The coaches are quietly confident about their two starters at cornerback as the season opener nears. Maybe even more comforted by the fact that there's depth at the position when seemingly there was none 6 months ago. Twice a letterman, Jon Turner gives the Owls an experienced backup as he returns for his senior year. Two other talented players who've played multiple positions at Rice have progressed nicely after switching to cornerback in the spring – Christopher Douglas and Gary Anderson Jr. Douglas was a private school star running back and Anderson came to Texas from Arkansas to play receiver. Highly rated incoming freshman Joseph Leary has also worked at the position in fall practices.
With the corners seemingly in good hands, let's look at the safeties. In the 4-2-5 Defense there's an extra safety, making 3 all together. The safety position is a very critical position to recruit: each of the three has different characteristics, the Strong and Weak Safeties are a hybrid of talents. Each must be able to cover, blitz, and provide solid run support.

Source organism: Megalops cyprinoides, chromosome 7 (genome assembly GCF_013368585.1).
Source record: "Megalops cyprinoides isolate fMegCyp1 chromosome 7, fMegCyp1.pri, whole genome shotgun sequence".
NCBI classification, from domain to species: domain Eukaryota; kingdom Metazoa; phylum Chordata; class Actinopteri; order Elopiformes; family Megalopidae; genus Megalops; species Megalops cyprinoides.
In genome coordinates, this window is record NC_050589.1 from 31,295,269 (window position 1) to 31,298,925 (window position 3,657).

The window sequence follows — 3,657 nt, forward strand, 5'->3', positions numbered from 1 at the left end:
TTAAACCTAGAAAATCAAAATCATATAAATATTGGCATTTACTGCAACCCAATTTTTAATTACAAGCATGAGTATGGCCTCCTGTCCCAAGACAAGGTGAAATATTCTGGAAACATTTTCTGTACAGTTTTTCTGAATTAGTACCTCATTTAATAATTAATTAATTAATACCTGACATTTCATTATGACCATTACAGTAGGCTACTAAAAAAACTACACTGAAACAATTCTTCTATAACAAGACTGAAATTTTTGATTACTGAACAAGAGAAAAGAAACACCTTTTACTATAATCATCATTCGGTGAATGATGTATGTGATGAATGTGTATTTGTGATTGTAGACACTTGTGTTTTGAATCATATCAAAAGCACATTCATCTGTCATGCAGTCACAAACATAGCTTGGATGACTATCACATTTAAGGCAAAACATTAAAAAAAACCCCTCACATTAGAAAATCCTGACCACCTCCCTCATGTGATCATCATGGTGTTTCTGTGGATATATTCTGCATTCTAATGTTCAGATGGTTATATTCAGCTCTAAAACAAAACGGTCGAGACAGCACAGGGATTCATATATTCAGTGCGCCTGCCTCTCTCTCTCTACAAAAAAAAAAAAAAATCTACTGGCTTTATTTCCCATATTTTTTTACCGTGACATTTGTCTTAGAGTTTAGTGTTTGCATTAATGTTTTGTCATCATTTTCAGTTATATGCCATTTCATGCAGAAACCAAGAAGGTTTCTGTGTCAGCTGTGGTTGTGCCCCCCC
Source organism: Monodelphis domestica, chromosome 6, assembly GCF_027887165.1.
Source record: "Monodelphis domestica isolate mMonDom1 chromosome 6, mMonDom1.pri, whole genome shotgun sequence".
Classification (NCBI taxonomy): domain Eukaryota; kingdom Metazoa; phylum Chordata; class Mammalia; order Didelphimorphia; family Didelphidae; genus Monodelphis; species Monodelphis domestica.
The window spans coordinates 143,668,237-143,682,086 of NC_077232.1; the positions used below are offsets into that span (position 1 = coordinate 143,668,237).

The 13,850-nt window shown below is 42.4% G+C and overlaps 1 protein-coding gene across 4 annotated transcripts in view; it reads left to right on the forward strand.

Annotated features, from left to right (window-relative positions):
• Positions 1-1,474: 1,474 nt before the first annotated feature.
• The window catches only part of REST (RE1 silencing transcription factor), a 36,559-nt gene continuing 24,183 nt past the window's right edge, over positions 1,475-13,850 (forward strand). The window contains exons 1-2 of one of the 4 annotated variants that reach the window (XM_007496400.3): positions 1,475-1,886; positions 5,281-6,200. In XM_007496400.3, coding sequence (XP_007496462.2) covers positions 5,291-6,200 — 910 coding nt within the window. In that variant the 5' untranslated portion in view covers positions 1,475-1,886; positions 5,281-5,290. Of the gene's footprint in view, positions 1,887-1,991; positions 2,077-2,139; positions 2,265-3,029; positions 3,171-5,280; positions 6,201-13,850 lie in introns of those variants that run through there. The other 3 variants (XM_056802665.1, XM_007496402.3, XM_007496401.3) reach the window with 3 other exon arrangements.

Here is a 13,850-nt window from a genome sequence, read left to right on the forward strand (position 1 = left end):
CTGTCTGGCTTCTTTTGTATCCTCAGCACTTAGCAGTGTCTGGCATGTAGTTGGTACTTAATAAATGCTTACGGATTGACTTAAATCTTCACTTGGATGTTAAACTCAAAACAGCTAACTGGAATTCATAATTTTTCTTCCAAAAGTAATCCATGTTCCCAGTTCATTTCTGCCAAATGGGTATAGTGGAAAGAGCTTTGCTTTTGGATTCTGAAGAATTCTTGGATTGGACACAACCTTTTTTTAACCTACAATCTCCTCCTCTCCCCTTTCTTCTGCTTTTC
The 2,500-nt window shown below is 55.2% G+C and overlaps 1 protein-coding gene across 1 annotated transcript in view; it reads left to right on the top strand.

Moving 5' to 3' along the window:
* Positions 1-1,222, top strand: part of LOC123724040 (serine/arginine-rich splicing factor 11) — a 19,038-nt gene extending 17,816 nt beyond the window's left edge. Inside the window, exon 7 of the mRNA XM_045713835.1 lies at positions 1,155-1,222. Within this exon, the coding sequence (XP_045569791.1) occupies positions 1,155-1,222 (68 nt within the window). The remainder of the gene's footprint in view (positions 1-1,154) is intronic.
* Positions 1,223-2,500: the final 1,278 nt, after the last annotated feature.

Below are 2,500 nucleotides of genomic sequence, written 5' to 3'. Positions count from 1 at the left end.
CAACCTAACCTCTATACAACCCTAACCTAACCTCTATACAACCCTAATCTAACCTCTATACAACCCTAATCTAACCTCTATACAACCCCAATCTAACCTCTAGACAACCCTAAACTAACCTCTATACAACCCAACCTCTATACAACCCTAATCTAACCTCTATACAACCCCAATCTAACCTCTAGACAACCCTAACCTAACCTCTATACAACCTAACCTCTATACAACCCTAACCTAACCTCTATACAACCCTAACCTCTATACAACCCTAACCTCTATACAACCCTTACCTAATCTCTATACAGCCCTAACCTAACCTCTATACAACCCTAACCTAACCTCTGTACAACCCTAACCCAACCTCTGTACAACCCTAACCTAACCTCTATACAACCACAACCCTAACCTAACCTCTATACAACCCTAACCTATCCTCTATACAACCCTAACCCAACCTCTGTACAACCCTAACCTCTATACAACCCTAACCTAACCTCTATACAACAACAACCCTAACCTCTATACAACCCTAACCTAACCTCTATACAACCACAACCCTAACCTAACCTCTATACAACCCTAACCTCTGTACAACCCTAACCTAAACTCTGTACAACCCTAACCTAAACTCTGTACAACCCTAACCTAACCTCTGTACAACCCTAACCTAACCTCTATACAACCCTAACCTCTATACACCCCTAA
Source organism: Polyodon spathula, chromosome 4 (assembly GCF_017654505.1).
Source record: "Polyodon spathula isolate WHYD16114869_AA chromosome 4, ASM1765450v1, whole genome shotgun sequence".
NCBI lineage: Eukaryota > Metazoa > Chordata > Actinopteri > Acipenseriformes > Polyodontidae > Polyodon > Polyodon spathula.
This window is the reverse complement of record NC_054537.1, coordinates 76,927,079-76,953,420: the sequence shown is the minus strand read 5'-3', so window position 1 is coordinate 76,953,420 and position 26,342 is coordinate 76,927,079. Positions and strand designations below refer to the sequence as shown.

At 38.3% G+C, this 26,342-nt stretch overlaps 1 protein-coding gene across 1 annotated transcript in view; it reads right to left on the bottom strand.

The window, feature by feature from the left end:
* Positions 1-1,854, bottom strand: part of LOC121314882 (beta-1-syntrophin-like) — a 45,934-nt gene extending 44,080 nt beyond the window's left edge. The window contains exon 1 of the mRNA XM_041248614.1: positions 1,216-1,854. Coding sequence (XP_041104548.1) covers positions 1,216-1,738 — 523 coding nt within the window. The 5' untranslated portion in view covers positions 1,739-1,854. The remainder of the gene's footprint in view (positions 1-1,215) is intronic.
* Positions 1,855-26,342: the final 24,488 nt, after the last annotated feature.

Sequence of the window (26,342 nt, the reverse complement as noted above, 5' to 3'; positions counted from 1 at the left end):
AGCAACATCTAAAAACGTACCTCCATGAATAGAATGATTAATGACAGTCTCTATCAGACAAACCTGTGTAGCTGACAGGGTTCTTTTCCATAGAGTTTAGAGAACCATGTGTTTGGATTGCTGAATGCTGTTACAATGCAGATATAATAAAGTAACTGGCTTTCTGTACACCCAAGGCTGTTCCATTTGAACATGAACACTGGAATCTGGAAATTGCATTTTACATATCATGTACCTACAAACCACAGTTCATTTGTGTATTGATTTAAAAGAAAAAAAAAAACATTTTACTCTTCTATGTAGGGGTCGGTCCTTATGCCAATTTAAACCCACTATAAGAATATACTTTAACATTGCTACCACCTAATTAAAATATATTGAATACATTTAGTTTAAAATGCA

Let's look at the Strong Safety position. Andrew Sendejo is just about perfect for the position – at 6-1 213 he's the perfect size for the position, but also very quick, and hits like a linebacker. The SS plays near the line of scrimmage on the Strong or TE side, so ideally he's strong in run support and must have good timing for the frequent blitzes he's asked to execute. Sendejo was an Honorable Mention Freshman All-American, so he's already making a name for himself in just his second season at Rice. Backing him up is another second year player, Willie Garley, who redshirted last year. Garley was a linebacker in high school, having been named District Defensive MVP at the position. At 5-11 and just under 200 pounds he brings the same hitting ability and quickness that Sendejo does to the position. Garley has really come on in fall practices, giving the Owls fantastic depth at the position. The coaches have done a great job in fitting their young player's skill sets to the position that suits them.